β-Amyloid protein (Aβ) is thought to be responsible for neuronal apoptosis in Alzheimer's disease (AD). Paradoxically, Aβ can also promote neurogenesis, both in vitro and in vivo, by inducing neural progenitor cells (NPCs) to differentiate into neurons. However, the mechanisms of Aβ-induced neurogenesis are unknown. Here we examined the role of DNA polymerase-β (DNA pol-β), a DNA repair enzyme that is required for proper neurogenesis during brain development and is also responsible for Aβ-induced neuronal apoptosis. In neurospheres obtained from the adult mouse subventricular zone (SVZ), the knockdown of DNA pol-β or its pharmacological blockade showed that the enzyme functioned both to repress proliferation of early nestin + progenitor cells and to promote the maturation of TuJ-1 + neuronal cells. In neurospheres challenged with oligomers of synthetic Aβ 42, the expression levels of DNA pol-β were rapidly increased. DNA pol-β knockdown prevented the Aβ 42-promoted differentiation of nestin + progenitor cells into nestin +/Dlx-2 + neuroblasts. Moreover, when neurospheres were seeded to allow full differentiation of their elements, blockade of DNA pol-β prevented Aβ 42-induced differentiation of progenitors into MAP-2 + neurons. Thus, our data demonstrate that Aβ 42 arrests the proliferation of a subpopulation of nestin + cells via the induction of DNA pol-β, thereby allowing for their differentiation toward the neuronal lineage. Our findings reveal a novel role of DNA pol-β in Aβ 42-induced neurogenesis and identify DNA pol-β as a key mechanistic link between the neurogenic effect of Aβ 42 on NPCs and the proapoptotic effect of Aβ 42 on mature neurons.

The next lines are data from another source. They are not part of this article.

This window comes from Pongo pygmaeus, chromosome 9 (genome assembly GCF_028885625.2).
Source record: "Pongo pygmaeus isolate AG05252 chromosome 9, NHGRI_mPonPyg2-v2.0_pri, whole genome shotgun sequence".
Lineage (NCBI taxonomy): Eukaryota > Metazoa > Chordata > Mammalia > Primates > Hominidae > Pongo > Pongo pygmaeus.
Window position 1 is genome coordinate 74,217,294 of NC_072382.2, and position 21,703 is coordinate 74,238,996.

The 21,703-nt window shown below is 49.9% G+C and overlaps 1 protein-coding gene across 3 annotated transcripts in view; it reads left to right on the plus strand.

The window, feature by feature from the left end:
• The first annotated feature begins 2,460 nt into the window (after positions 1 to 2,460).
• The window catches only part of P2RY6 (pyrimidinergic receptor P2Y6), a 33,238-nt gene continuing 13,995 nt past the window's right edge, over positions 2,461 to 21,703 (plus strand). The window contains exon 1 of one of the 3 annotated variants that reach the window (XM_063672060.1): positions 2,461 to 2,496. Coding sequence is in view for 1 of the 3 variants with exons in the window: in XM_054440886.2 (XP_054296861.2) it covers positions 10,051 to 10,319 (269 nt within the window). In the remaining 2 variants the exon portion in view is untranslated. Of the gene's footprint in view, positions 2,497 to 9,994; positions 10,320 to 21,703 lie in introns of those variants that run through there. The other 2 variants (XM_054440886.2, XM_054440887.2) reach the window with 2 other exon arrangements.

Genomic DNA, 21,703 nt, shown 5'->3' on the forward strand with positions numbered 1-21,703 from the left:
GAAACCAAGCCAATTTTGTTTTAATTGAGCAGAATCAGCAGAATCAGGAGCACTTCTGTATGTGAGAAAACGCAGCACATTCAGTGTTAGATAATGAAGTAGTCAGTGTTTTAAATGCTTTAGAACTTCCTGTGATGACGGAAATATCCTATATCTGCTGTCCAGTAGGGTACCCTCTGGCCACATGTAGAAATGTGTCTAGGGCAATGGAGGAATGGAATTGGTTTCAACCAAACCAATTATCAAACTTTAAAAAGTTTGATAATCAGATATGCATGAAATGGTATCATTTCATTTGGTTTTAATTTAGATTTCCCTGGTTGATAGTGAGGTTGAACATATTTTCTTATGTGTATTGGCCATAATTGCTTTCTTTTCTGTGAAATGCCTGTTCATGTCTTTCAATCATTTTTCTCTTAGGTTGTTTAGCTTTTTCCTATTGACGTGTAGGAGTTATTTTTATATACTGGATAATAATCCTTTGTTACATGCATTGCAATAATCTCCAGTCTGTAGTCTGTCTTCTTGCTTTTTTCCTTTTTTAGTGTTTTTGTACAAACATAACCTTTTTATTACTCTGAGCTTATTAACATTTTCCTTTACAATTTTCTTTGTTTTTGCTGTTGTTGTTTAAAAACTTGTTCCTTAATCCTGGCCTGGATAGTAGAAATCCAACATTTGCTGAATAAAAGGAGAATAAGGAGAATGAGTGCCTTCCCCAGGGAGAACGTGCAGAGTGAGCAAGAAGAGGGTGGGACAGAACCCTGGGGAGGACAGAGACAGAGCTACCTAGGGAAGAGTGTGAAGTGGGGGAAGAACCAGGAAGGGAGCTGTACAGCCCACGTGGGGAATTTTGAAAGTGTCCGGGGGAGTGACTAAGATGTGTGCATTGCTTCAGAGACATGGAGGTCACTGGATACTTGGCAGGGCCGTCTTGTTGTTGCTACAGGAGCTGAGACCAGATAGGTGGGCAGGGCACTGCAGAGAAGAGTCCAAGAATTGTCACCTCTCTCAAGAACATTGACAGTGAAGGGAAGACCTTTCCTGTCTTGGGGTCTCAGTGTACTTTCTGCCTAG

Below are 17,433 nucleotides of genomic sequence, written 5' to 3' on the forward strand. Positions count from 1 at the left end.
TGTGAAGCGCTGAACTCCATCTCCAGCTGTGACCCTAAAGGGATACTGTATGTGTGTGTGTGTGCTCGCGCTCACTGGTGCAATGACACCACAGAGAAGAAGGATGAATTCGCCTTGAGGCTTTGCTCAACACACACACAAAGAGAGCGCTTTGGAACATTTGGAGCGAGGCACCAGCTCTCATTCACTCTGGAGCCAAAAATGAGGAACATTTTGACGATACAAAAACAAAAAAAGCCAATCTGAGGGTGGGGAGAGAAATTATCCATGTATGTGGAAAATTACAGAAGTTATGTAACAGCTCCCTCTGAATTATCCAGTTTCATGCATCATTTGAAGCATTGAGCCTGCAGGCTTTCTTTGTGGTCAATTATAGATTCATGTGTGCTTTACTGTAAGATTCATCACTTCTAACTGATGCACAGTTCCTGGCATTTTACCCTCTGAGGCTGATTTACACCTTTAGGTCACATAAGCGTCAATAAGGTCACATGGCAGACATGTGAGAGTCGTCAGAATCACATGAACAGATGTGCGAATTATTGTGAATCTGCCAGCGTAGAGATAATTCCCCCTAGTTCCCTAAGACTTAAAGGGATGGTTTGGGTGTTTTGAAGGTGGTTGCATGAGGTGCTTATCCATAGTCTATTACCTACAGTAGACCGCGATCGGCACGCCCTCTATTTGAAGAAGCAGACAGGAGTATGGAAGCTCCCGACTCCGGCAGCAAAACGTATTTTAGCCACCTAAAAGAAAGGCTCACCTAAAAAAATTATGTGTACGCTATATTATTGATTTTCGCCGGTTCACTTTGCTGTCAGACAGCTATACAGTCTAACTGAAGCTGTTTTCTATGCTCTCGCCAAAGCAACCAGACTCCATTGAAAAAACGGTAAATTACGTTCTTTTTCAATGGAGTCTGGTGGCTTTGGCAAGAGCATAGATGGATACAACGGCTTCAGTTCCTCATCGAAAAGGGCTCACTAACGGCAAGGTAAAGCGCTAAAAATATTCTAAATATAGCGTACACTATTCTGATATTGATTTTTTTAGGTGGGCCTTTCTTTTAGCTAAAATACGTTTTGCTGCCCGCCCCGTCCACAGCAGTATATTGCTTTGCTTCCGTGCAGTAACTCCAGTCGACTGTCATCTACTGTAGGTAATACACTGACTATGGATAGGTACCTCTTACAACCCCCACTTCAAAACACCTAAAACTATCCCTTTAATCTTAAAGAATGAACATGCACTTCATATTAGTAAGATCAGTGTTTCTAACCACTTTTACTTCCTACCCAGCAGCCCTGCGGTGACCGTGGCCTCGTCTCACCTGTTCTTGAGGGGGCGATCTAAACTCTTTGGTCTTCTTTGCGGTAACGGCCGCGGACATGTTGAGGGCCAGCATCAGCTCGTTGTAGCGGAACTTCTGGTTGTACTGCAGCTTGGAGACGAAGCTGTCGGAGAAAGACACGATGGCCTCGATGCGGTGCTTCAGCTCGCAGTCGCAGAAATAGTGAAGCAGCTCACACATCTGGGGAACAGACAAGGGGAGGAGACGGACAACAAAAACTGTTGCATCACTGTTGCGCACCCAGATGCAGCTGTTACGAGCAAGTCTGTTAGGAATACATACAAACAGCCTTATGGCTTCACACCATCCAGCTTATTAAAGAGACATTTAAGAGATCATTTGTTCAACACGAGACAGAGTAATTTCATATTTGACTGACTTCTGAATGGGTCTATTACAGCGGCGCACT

- Alzheimer's disease
- DNA polymerase-β
- Neural stem cell
ASJC Scopus subject areas
- Cellular and Molecular Neuroscience